Survey on the social attitudes about smoking shows conflicts
It's been 35 years since the U.S. Surgeon General released a landmark report that linked smoking with cancer. Since then, the percentage of Americans who smoke has fallen from 42 percent to about 24 percent.
After three decades of health warnings, most Americans now agree that using tobacco is a dangerous habit. But we remain divided about restrictions on smoking and to what extent government should regulate tobacco.
That's the conclusion researchers at Mississippi State University reached after conducting a survey that looked at social attitudes about smoking. The results were released Nov. 28.
The researchers at MSU's Social Science Research Center billed the study as the first to look at social views of smoking since cigarette companies agreed in 1998 to scale back their advertising and pay $246 billion to states to recover health care costs and fund anti-smoking programs.
Some results not surpising
The survey of 1,503 Americans drew some results that aren't surprising at all. For example, 98 percent of respondents agreed smoking is either very dangerous or somewhat dangerous, and more than 90 percent believe parents and schools shouldn't allow children to smoke and that stores should be punished for selling cigarettes to children. The survey's sampling error was plus or minus 2.5 percent.
But other results left the researchers pondering what they called the "unfinished business" of the tobacco-control movement. Based on the survey, researchers concluded that nearly 22 million households (21 percent) allow smoking in the presence of children, and nearly 13 million Americans (6.3 percent) don't believe secondhand smoke can harm infants and children. About 18 million adults (9 percent) don't believe parents should keep children from smoking. As for allowing children to smoke at school, 20 million adults (10 percent) have no problem with it.
"Although the number of Americans who fail to support these aspects of tobacco control is diminishing, there remains a very large, high-risk group of adults that continues to place youth at risk," the researchers wrote in their 94-page report. Three decades after the Surgeon General's report, "the message has not consistently taken hold across the fabric of American society," said Robert C. McMillen, a professor of psychology at MSU.
Divided over lawsuits
About 84 percent of the survey respondents said they don't believe tobacco companies' claims that cigarette advertisements don't encourage children to smoke. And 93 percent said they don't believe companies' claims they don't manipulate the nicotine levels in cigarettes.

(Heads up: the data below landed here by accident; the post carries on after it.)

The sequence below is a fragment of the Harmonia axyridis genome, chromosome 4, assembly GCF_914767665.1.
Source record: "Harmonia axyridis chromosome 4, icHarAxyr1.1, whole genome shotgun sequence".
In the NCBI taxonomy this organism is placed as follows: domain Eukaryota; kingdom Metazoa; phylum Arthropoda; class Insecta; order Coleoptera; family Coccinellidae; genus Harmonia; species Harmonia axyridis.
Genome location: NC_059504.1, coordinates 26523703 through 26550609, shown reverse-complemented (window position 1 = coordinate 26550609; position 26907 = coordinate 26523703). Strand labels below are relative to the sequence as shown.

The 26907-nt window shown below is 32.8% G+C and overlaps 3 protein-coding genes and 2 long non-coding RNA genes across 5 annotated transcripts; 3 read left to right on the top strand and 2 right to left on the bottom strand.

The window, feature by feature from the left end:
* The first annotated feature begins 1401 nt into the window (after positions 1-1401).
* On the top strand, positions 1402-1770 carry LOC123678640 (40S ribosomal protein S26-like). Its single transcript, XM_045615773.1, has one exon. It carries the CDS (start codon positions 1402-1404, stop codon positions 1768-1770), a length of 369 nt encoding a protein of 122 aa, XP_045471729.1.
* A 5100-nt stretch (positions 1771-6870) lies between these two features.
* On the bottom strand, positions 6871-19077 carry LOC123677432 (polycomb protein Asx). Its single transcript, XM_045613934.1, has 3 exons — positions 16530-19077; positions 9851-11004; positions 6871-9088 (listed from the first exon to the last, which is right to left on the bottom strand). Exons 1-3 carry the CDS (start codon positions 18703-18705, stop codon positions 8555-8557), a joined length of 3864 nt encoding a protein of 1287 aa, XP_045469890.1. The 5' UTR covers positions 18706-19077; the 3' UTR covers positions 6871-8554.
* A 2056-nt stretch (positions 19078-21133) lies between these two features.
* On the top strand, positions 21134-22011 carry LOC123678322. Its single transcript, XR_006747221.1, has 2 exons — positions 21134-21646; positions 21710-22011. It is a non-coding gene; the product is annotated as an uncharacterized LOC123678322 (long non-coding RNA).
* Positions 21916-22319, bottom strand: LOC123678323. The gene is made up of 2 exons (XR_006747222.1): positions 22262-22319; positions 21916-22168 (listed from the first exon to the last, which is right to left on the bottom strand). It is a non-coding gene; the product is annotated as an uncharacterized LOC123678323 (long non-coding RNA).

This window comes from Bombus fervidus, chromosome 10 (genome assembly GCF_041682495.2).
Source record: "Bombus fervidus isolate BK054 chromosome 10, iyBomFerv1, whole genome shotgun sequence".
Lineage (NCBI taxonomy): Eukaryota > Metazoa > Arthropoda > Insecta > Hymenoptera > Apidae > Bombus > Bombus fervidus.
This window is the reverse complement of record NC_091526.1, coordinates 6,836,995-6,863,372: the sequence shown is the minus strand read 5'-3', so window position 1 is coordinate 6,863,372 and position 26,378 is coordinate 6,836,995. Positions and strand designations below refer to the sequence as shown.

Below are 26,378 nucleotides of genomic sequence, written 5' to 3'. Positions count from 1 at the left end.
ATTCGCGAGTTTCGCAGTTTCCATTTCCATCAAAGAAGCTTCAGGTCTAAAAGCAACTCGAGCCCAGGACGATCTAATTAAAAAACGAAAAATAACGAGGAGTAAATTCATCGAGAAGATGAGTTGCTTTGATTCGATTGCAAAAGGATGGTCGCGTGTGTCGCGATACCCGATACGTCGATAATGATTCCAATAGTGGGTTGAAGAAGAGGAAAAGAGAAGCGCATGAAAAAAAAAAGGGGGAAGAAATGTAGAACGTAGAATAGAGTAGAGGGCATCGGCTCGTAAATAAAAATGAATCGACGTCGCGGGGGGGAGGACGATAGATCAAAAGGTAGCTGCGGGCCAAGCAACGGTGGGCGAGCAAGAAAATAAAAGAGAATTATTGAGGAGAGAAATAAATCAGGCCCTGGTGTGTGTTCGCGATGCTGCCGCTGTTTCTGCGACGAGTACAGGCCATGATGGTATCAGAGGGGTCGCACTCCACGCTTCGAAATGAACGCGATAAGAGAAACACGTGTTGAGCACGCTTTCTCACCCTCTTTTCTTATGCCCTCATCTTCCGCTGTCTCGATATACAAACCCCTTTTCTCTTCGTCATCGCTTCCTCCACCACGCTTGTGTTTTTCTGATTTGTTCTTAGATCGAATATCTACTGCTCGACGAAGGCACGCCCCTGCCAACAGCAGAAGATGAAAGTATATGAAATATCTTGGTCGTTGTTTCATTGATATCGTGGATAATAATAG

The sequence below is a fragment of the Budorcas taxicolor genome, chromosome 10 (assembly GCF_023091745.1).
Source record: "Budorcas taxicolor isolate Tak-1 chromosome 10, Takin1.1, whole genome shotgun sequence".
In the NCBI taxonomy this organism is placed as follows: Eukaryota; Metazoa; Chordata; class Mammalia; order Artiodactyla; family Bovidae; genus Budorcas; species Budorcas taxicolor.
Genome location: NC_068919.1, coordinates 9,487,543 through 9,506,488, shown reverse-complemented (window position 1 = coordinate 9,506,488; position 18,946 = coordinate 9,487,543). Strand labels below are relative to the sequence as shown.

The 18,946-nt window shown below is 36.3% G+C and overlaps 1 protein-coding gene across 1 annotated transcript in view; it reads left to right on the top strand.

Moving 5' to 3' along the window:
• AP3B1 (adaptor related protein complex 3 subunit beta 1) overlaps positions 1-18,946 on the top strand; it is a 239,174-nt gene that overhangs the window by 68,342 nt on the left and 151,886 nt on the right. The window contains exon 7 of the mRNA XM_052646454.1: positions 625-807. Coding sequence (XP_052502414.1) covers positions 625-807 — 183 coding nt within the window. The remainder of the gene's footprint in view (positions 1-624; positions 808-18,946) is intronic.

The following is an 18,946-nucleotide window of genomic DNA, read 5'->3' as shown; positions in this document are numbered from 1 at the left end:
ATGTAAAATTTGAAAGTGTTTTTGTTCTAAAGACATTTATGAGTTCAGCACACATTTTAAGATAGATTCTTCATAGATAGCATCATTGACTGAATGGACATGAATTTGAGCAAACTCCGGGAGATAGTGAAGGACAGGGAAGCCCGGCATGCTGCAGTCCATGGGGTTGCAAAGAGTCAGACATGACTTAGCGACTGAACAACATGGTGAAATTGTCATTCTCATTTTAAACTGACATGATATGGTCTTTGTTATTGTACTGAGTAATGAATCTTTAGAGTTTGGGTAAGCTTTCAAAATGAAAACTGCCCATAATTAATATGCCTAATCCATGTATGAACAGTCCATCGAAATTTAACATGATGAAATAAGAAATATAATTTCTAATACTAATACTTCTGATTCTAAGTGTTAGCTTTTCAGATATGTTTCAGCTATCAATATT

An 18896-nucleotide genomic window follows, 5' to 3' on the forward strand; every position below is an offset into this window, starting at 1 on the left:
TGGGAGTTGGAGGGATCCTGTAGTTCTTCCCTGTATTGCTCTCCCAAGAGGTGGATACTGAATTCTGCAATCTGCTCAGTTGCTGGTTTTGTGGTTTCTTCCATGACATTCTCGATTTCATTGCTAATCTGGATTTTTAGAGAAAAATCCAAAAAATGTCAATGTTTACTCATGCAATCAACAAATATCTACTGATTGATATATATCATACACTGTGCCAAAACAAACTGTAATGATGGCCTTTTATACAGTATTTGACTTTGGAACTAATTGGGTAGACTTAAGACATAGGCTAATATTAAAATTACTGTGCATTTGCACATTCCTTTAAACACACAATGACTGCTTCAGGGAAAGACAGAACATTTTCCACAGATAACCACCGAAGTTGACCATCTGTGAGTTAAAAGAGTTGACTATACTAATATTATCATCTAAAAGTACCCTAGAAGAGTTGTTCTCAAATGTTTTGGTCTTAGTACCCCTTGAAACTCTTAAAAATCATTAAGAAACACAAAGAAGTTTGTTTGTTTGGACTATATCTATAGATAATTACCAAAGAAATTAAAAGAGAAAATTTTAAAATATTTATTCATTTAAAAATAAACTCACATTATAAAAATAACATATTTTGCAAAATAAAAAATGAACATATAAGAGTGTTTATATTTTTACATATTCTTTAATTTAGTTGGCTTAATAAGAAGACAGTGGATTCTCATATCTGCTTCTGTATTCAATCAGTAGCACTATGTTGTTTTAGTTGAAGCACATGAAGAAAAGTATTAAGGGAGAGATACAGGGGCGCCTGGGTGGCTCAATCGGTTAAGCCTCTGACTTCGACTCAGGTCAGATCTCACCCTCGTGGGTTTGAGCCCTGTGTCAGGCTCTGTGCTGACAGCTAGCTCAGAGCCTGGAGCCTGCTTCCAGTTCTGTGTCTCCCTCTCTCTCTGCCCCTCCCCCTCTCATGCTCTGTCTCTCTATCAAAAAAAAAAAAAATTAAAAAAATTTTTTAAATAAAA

At the same time, however, Americans are divided on lawsuits against cigarette makers. About 52 percent of respondents said they would support government-imposed limits on the damages tobacco companies have to pay, while 48 percent said they wouldn't.
And Americans also seem ambivalent about tobacco advertising restrictions. About 58 percent said they support restrictions on direct-mail tobacco ads, 52 percent favored prohibiting ads at cultural and sporting events, but only 42 percent supported keeping ads out of magazines.
While most of the respondents thought shopping malls, convenience stores and restaurants should be smoke-free, only 33 percent believe bars and taverns should prohibit smoking.
Gender and racial differences
There seems to be a gender and racial divide when it comes to regulating tobacco. Although 64 percent of respondents said it is the responsibility of the government to regulate tobacco, women were a lot more supportive of the idea than men.
About 58 percent of men agreed tobacco should be regulated as a drug, but 68 percent of women agreed with that idea. Not surprising, there were significant differences between smokers and nonsmokers on most questions. Nearly 70 percent of non-smokers agreed with regulating tobacco as a drug, while only 42 percent of smokers did.
The survey also indicated that African-Americans are more likely than whites to support increased taxes on tobacco products to pay for control efforts. African-Americans also were more likely to support more indoor smoking restrictions and tougher punishments for minors caught with tobacco products.